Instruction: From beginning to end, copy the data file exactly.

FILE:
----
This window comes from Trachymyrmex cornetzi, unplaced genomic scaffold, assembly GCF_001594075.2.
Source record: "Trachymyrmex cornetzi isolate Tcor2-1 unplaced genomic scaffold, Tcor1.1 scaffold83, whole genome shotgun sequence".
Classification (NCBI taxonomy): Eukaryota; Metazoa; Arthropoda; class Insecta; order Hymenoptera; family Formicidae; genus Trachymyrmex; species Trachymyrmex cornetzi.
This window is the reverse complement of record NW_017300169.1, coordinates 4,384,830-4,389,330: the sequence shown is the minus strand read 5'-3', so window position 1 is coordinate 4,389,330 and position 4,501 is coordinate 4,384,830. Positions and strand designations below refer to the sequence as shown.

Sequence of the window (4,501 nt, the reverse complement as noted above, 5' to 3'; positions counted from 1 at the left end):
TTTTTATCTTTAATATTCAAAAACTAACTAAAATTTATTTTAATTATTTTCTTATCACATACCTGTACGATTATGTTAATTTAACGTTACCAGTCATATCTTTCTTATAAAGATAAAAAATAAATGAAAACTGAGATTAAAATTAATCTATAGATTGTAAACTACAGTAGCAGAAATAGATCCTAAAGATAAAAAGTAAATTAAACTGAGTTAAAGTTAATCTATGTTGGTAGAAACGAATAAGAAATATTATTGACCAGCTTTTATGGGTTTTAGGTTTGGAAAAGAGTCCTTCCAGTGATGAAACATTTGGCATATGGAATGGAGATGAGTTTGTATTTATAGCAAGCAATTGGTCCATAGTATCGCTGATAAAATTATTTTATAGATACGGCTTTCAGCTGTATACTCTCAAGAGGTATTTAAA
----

This window comes from Trachymyrmex cornetzi, unplaced genomic scaffold, assembly GCF_001594075.2.
Source record: "Trachymyrmex cornetzi isolate Tcor2-1 unplaced genomic scaffold, Tcor1.1 scaffold83, whole genome shotgun sequence".
Classification (NCBI taxonomy): Eukaryota; Metazoa; Arthropoda; class Insecta; order Hymenoptera; family Formicidae; genus Trachymyrmex; species Trachymyrmex cornetzi.
This window is the reverse complement of record NW_017300169.1, coordinates 4,384,830-4,389,330: the sequence shown is the minus strand read 5'-3', so window position 1 is coordinate 4,389,330 and position 4,501 is coordinate 4,384,830. Positions and strand designations below refer to the sequence as shown.

Sequence of the window (4,501 nt, the reverse complement as noted above, 5' to 3'; positions counted from 1 at the left end):
TTTTTATCTTTAATATTCAAAAACTAACTAAAATTTATTTTAATTATTTTCTTATCACATACCTGTACGATTATGTTAATTTAACGTTACCAGTCATATCTTTCTTATAAAGATAAAAAATAAATGAAAACTGAGATTAAAATTAATCTATAGATTGTAAACTACAGTAGCAGAAATAGATCCTAAAGATAAAAAGTAAATTAAACTGAGTTAAAGTTAATCTATGTTGGTAGAAACGAATAAGAAATATTATTGACCAGCTTTTATGGGTTTTAGGTTTGGAAAAGAGTCCTTCCAGTGATGAAACATTTGGCATATGGAATGGAGATGAGTTTGTATTTATAGCAAGCAATTGGTCCATAGTATCGCTGATAAAATTATTTTATAGATACGGCTTTCAGCTGTATACTCTCAAGAGGTATTTAAA